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Welcome Helen Ruggieri to the Sea Crow Family!

Her collection of poems Blue Elegies is out now!

I began to pay attention to birds and trees and flowers and what their names were... (to) look for the metaphors that connect us to nature.  We are part of it even if we don't like to admit it.

About the collection

Helen Ruggieri brings us Blue Elegies, a collection of poems about the birds. It is the eighth volume in the ongoing Sea Crow Press collection of eco-poetry. The poems witness and pay homage to the many bird species vanishing in a rapidly changing world. Her words place us amongst the birds, rendering their lives and the places they inhabit real to involve us on a person level.

We asked Helen Ruggieri some questions about birds, nature, and writing about it

Can you tell us about your background and how you first became interested in poetry?

Because of my father's job we moved every 16 to 18 months which

meant a new school for me and usually in the middle of a term.  I attended

six grammar schools and two high schools and was always the new kid,

with all the attendant traumas:  no knowledge of how to get from

one place to another, no idea what was going on in classes, no friends. 

I was the classic outsider.  I guess you might say that reading saved me.

When we read aloud in school and I got called on I never knew the place

because I was reading ahead, bored by the halting readers, and in the old

Prose and Poetry texts.  I moved on.  Other than reading I was a mediocre student.

When I finally escaped the old desks that were bolted to the floor, got to college

(barely) I got put in Spanish 3 because I'd taken 1 and 2 in high school.

The teacher, La Professora we called her, would assign various readings

for us to translate.  I volunteered for the poetry (mainly because it was

much shorter than a chapter of Don Quixote.  La Professora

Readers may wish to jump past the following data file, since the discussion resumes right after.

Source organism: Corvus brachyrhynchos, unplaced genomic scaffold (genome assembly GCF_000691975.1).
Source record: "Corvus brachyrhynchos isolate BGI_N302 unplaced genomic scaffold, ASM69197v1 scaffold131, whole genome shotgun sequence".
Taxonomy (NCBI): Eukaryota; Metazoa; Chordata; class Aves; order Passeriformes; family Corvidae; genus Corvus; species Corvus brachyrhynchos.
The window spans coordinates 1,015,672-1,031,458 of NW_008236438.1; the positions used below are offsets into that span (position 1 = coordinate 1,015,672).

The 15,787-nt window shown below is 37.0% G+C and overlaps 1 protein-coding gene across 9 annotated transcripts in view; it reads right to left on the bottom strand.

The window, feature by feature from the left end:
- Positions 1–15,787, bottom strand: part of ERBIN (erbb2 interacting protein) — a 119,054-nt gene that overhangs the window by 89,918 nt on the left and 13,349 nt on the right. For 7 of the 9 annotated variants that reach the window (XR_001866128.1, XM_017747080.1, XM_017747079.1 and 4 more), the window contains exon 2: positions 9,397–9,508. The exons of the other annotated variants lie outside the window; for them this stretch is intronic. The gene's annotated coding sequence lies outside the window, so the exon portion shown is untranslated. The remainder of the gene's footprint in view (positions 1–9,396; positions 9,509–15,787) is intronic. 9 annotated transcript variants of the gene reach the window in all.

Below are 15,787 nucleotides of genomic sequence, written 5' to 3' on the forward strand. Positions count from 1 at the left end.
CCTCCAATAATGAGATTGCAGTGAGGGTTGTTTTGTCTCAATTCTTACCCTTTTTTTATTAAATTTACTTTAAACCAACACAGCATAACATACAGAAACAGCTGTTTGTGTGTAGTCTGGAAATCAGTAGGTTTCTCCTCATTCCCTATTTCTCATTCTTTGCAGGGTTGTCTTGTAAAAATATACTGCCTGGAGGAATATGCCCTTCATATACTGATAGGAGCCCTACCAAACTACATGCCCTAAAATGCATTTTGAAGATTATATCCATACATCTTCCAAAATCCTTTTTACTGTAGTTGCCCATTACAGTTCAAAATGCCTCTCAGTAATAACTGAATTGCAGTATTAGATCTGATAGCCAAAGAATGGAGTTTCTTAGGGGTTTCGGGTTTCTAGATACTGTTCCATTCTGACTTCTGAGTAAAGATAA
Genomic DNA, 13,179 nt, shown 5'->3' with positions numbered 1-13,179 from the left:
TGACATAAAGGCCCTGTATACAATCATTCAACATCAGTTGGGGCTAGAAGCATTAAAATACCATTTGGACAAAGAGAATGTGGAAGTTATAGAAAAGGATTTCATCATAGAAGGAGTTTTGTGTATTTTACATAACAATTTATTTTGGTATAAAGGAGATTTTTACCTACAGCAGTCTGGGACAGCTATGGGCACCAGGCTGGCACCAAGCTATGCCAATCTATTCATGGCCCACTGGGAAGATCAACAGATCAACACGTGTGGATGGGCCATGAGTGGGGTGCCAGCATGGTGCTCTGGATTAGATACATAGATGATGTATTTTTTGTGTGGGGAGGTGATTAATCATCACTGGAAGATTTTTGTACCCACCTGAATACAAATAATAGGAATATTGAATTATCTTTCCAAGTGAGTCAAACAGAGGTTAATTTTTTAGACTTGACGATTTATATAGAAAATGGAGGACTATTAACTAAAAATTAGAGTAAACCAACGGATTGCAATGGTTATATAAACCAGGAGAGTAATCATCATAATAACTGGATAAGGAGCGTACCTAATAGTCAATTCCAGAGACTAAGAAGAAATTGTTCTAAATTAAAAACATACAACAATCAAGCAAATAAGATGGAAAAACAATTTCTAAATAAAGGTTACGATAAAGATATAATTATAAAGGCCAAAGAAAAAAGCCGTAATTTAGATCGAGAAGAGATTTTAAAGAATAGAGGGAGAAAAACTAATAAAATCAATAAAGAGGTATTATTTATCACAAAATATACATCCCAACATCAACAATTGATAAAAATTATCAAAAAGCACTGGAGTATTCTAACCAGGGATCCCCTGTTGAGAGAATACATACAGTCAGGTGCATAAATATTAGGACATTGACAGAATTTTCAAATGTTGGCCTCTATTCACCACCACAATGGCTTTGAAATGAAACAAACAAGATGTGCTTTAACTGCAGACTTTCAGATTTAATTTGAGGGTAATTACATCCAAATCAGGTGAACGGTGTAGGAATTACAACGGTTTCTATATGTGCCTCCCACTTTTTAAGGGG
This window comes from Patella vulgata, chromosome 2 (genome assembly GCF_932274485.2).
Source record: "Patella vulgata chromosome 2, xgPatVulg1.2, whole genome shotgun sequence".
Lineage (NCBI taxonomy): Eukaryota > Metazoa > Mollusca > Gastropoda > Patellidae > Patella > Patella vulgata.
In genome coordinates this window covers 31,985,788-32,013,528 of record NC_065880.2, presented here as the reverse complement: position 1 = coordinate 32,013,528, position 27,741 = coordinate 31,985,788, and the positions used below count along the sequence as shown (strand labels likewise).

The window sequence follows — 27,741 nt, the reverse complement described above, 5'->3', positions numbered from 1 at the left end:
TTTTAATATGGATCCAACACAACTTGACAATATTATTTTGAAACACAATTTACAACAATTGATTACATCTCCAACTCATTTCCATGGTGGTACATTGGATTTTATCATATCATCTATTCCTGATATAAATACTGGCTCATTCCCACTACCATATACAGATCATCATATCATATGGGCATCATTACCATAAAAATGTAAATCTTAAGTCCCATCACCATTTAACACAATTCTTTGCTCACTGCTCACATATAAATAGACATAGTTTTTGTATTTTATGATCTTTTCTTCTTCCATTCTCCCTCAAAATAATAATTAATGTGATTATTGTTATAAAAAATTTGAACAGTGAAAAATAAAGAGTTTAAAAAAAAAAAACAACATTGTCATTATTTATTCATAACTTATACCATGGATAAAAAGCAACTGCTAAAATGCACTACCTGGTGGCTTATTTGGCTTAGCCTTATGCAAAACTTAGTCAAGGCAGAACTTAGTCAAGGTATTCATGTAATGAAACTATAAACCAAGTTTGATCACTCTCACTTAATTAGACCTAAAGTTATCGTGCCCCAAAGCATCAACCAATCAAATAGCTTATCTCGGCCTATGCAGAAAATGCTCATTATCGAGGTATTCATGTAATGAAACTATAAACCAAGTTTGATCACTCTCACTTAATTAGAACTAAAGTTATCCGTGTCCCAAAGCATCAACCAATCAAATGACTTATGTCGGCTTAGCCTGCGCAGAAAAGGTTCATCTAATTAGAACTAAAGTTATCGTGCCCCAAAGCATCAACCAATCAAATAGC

began to give me the poems to translate saying that I did them so well.

Hey, I never did anything well.  Finally, I found something.  That

was the start of it all.  If I could translate, why couldn't I write poems


What drew you specifically to writing about birds and the environment?

We'd just moved to a small town in Pennsylvania and I saw a bird

in the yard, a bird I'd never seen before, a bird so beautiful I was

hypnotized.  Finally, I got someone who knew what it was – I lived

in a small town with no library.  A Baltimore oriole.  I began to pay

attention to birds and trees and flowers and what their names were.

Later when I lived near the Allegheny River I walked my dogs along

the banks every night and I'd pick two "weeds" to bring home and

look up (I had my own weed book by this time).  I had a penchant

for knowing the names of things.  Even the damn weeds were beautiful,

useful, happily covering the dikes in spite of the various pesticides,

and insecticides sprayed on them. 

How do you balance the beauty of nature with the urgent environmental issues in your work?

Some years ago I wrote an essay called Cattaraugus County, An Eco-

History.  This county had so many entries in the Superfund Cleanup I 

wondered about it.  It turned out all were due to industry – tanning 

skins, lumbering, pumping oil, and so on.  But how could you fault 

what was done to survive?  How did we know it would come back to 

bite us.  Agent Orange, Asbestos, DDT, Round-up.  Not without a

 crystal ball.  

Even now plastic is determined to become part of us. Who knew 

when the first plastic bottles appeared in our lives?  Depressing, eh?

I have a book of essays and short prose pieces (Camping in the Galaxy)

 and go into more detail about things that seem benign (the lawn, for

 example) but cause more damage than you'd imagine.

Is there a specific message or feeling you hope to convey to your readers through your poems?

I hope my poetry encourages people to really see what's around them

and to look for the metaphors that connect us to nature.  We are part of

it even if we don't like to admit it.

And I'd encourage young poets to become knowledgeable about some 

aspect of nature, stake out an aspect and make themselves experts in 

that area.  Look for the metaphors.  Make them beautiful.

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